Mar
29

Syracuse Stage opens



Nancy Keefe Rhodes 03/29/10More articles
Almost.JPG
Image courtesy of Syracuse Stage.

My sister married a man from Maine named Billy, a chef, with a wide smile like the young John Denver and a real lobsterman for a father. Visiting them, I learned of the custom to leave your holiday lights up all winter so the drive home at night along darkened roads through the woods would not be so bleak. Even along the milder coast in southern Maine, the winter is serious business.

One of John Cariani’s characters in "Almost, Maine," a joint production with Rochester’s Geva Theatre Center which opened last week at Syracuse Stage and also involves lights, explains to an outsider that the notorious, often-caricatured Maine accent belongs to natives of the southern part of the state – like my brother-in-law – and those in the north don’t have one. Nor is Almost anywhere near the ocean. Instead the mythical town lies deep in the woods of Aroostook, the state’s vast, sparsely populated, northernmost county. Another character notes that Almost was never legally incorporated – “We never got organized,” he observes – and the Maine-familiar would likely know that the state also doesn’t even run the schools that far north; the timber companies do.

John Cariani left his native northern Maine in 1995 for New York City and an acting career in stage and television, but by 1996 he was in a workshop at NBC and had started the nine linked vignettes that comprise "Almost, Maine."

The play premiered in 2004 at Portland Stage Company in Portland, Maine, opened Off-Broadway in 2005, and has had over 300 productions internationally. "Almost, Maine" also broke attendance records for Portland Stage Company and, as directed by Geva's Skip Greer, for Rochester’s Geva Theatre too – by playing it straight and not taking the “cutesy” route that might tempt some directors to gloss over its deeply mournful undercurrent. Instead, cast member Patrick Noonan says that Maine audiences appreciated that the play “doesn’t talk down to them.” Among these nineteen characters – all played by the excellently matched Noonan, David Mason, Regan Thompson, and Alexis McGuinness – not being verbose doesn’t mean they aren’t deeply expressive, and portraying their reticence doesn’t rely on deadpan cliché. Love is precious in a cold world, and Cariani’s people ring true, true, true.

A couple snuggles on a park bench, watching the Northern Lights, and his attempt to be profound sends her away. A lonely man crosses paths with a young woman he dated. Hopes rekindled, he discovers she’s there for her bachelorette party the night before her wedding – though a spelling mistake prepares him for a new romance with the waitress. Two neighbors look at upping the ante in the laundry room of their building. A woman named Hope tries to go home again.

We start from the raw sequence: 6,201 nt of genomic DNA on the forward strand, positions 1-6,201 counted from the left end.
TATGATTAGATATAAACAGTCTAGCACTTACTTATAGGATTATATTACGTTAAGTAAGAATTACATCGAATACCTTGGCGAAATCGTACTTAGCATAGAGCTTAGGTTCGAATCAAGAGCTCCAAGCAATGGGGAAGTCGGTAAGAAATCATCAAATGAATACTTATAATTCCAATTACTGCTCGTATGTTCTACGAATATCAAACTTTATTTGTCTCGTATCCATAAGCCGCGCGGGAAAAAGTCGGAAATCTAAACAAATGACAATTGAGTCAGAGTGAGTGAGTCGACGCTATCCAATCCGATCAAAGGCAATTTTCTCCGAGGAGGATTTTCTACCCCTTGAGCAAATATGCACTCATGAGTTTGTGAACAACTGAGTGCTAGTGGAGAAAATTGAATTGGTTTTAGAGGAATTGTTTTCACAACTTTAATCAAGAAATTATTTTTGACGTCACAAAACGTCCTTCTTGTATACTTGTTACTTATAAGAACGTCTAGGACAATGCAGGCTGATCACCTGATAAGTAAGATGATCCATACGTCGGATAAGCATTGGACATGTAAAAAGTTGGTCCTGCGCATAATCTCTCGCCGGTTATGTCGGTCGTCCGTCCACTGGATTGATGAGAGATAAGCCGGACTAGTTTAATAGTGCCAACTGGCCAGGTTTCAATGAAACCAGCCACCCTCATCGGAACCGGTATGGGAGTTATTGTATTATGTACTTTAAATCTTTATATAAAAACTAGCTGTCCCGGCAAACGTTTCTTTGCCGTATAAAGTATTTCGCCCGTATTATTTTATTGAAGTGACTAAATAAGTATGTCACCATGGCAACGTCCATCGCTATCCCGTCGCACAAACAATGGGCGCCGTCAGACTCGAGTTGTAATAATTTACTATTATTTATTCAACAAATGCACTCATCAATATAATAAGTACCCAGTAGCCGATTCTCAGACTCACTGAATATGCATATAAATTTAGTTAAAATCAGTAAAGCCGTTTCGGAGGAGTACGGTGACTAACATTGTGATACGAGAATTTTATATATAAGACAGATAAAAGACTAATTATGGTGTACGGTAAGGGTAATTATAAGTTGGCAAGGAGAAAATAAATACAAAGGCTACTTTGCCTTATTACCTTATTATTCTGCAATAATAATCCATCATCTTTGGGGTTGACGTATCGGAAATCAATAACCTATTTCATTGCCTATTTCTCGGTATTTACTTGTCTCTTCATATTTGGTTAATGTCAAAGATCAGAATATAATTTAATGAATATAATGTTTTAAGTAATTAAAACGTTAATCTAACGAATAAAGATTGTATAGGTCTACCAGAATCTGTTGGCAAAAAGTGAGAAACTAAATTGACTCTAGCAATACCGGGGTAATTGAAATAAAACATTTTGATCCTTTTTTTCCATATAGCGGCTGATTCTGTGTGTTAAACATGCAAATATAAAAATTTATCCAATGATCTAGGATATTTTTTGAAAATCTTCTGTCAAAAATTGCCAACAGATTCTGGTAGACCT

In several of the most memorable vignettes, Cariani deftly uses physical metaphor to extend the already rich non-verbal expression his characters have. A couple whose marriage has gone sour tries to recover their romance on an ice-skating date, and each sees the other shoe drop. A woman carries her broken heart in a paper sack and encounters a repairman who’ll fix it. Two buddies sharing a beer discover their feelings for each other knock them for a loop. In a variation on the old circus joke of how many clowns can this Volkswagen hold, two friends from the plywood plant go snow-mobiling, discover kissing’s not hard after all and show us that ripping off one’s clothes in the dead of winter might be unexpectedly complicated.

That "Almost, Maine" is a series of linked one-act plays also doesn’t mean Cariani has just thrown together some dramatic sketches. He says he likes short-form drama on stage and short stories in prose, and each of these is tightly and strongly developed. It’s a pleasure to learn that he’s also working on another set of one-acts and a full-length play, also set in Almost, titled "Last Gas."

Syracuse Stage also launches a new warm-up to performances called Prologues. Beginning one hour before curtain, a cast member hosts an informal conversation for 20-25 minutes with patrons who wish to get settled in early. Prologues offer some back-story about the play and the actor’s take on it. Actor Patrick Noonan does all the Prologues for this play and he seems the ideal choice. This is his third production of "Almost, Maine," and he’s so fond of the play that he proposed its production to Rochester’s Geva Theatre Center.

Take your honey to this one. It’s a winner.


This review appears in the April 1, 2010 print edition of the Syracuse City Eagle weekly. “Almost, Maine” continues through April 11 at Syracuse Stage, 820 E. Genesee St., Syracuse 13210. For tickets, 315.443.3275 or SyracuseStage.org. Discounts available for seniors, students, groups and subscribers; rush tickets available day of performance. Syracuse Stage also now sells copies of “Stone Canoe” in the lobby during performances; the Stage's Kyle Bass will edit a new section on drama in the 2011 issue. Nancy covers the arts. Reach her at nancykeeferhodes@gmail.com.



CATEGORY: Performing Arts
TAGS: Syracuse Stage, Geva Theatre Center, John Cariani, Skip Greer, David Mason, Alexis McGuinness, Regan Thompson, Patrick Noonan, Almost Maine the play, Nancy Keefe Rhodes
EDITION: The Eagle


Rating: 3.5/5 (10 votes cast)



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